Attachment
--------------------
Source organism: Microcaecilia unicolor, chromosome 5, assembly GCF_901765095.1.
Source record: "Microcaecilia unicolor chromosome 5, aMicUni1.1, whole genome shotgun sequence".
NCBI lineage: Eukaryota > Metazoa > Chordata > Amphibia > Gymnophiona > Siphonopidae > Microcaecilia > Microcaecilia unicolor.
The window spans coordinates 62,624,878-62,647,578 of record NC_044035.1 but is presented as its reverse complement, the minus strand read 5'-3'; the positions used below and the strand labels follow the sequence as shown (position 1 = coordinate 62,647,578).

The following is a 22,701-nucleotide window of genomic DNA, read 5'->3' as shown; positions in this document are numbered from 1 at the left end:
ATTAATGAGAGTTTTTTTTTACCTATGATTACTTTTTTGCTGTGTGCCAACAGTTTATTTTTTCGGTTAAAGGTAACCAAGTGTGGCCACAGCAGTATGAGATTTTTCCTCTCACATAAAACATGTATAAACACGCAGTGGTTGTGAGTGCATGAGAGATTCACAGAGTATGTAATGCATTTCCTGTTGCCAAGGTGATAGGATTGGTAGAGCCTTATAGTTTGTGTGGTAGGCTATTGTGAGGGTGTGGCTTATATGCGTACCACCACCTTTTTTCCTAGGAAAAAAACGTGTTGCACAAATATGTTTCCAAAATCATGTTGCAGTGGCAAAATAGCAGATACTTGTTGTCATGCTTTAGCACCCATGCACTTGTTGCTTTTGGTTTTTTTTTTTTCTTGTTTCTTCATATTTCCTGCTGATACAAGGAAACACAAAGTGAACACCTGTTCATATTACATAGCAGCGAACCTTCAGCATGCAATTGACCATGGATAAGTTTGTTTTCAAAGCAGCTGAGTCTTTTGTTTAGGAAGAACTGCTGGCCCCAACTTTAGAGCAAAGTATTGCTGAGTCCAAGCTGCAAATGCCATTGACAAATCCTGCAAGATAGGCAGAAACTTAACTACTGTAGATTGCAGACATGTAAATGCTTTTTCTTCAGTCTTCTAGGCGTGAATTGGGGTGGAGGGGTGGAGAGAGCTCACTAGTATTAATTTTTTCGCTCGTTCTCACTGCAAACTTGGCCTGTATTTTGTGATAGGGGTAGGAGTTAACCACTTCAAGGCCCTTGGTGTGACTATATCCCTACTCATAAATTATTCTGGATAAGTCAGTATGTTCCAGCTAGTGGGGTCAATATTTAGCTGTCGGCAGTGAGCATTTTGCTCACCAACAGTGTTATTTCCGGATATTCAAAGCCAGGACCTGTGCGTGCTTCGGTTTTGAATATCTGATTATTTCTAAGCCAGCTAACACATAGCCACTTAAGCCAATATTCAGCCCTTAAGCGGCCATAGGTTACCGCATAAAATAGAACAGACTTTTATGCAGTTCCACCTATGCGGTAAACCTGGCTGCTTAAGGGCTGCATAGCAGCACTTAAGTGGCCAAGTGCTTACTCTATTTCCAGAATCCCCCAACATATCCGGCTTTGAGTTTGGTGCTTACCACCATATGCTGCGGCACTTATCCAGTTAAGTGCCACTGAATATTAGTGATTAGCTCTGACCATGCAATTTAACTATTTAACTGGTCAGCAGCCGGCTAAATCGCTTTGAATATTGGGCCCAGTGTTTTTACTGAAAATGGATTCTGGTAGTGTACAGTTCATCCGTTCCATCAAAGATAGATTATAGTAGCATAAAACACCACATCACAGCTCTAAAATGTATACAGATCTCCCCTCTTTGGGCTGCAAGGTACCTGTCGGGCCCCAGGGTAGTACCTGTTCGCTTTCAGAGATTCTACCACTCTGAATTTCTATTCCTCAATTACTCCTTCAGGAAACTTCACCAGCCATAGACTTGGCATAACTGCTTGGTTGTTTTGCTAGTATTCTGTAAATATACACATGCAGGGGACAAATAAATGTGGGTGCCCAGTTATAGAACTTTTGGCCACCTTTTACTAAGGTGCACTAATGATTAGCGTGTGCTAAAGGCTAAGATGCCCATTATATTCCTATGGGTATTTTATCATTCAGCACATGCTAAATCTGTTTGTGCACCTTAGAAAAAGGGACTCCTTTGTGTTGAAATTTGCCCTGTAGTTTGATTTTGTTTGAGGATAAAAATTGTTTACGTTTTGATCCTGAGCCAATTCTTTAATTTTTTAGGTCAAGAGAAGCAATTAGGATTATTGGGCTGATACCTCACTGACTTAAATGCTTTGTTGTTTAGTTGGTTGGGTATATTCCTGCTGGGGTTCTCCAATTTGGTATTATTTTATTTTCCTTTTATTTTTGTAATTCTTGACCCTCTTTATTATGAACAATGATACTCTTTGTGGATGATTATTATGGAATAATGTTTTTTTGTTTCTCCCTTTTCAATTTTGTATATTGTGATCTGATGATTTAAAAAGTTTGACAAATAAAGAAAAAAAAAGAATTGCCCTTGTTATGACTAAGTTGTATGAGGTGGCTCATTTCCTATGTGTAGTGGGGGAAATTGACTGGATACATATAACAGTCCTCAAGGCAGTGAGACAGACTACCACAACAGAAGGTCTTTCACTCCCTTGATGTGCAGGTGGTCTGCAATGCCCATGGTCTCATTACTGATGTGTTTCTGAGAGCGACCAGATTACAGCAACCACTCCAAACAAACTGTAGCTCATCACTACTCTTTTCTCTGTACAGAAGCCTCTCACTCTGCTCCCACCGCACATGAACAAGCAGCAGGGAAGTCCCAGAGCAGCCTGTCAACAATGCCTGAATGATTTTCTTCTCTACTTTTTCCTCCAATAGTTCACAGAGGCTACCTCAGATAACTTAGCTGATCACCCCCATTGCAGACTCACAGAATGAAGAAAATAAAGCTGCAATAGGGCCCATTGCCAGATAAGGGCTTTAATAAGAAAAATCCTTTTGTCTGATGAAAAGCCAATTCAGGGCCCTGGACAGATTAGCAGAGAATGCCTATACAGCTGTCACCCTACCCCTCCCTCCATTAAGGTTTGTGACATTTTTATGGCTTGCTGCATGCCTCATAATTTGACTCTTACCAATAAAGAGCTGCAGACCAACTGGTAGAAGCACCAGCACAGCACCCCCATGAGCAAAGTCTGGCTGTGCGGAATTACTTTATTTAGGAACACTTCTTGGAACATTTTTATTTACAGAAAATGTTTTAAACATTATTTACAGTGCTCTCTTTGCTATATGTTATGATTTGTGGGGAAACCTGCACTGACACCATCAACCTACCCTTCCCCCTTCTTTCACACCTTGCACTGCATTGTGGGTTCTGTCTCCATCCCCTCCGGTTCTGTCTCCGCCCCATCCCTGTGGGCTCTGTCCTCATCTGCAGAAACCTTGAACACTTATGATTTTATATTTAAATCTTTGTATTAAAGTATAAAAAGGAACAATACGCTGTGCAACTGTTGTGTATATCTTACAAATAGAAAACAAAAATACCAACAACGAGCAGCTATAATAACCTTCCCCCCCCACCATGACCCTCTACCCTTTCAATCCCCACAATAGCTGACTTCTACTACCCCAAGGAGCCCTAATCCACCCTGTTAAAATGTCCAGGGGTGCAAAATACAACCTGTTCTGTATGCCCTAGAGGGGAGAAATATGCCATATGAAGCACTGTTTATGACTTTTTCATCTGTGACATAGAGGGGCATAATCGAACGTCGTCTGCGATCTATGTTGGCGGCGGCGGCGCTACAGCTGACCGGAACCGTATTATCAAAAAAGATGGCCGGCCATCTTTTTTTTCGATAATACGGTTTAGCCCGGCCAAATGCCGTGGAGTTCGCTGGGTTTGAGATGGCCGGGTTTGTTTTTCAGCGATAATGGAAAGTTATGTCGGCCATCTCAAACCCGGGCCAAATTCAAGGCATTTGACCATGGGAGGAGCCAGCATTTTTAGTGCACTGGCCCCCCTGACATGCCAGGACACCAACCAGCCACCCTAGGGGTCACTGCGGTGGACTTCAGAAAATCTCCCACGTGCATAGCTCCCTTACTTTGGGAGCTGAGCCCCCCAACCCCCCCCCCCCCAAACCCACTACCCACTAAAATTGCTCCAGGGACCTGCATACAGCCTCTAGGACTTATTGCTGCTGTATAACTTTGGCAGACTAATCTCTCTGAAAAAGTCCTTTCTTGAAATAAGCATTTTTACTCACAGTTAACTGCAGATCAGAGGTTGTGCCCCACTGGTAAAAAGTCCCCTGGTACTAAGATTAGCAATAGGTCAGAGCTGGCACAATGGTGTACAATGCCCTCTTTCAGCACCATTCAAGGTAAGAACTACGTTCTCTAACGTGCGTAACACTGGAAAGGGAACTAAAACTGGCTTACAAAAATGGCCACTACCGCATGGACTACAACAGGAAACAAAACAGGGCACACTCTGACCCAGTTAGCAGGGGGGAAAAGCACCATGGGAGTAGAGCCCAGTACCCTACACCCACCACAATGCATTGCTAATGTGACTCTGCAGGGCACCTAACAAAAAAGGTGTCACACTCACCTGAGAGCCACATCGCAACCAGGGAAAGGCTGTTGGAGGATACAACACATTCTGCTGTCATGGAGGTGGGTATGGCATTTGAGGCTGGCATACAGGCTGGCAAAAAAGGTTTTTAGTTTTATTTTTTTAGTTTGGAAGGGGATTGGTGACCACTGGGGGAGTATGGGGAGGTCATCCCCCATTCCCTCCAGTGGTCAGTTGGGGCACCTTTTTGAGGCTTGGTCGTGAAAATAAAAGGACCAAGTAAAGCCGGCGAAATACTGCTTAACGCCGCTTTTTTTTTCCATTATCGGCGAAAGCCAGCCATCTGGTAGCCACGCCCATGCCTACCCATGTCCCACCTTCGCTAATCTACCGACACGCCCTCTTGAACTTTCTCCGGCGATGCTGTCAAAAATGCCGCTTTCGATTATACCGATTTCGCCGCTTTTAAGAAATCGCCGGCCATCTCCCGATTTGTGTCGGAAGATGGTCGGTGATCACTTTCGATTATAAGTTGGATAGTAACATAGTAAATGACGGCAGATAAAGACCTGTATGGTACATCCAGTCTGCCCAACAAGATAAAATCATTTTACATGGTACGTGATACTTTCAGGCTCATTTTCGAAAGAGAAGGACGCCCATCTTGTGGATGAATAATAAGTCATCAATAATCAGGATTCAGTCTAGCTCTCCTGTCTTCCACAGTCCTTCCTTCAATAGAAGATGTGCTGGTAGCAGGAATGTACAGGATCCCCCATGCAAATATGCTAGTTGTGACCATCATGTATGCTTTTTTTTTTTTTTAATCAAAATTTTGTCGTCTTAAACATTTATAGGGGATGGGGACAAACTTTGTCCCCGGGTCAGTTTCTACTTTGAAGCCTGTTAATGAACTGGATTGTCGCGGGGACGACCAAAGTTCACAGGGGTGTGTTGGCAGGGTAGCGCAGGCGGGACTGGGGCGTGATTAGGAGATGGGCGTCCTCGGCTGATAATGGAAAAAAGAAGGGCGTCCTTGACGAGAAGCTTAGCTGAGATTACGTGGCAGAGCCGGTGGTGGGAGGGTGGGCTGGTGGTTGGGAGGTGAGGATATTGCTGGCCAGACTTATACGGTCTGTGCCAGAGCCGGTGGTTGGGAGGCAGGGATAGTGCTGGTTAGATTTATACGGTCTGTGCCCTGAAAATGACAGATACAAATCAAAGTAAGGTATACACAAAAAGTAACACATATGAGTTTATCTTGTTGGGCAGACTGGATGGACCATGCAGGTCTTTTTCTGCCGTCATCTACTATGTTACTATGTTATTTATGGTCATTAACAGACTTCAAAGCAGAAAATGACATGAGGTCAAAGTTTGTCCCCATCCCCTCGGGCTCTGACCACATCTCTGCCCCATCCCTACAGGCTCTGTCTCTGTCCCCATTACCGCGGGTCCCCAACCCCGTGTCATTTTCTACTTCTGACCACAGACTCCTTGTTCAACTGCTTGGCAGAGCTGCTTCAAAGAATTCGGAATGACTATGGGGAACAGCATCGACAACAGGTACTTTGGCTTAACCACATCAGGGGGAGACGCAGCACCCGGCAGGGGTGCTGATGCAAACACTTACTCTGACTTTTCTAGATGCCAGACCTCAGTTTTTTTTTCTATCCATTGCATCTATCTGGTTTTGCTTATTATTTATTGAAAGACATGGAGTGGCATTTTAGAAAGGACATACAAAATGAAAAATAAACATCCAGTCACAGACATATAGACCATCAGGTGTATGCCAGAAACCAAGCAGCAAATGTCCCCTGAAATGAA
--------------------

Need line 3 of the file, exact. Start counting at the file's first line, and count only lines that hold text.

NCBI lineage: Eukaryota > Metazoa > Chordata > Amphibia > Gymnophiona > Siphonopidae > Microcaecilia > Microcaecilia unicolor.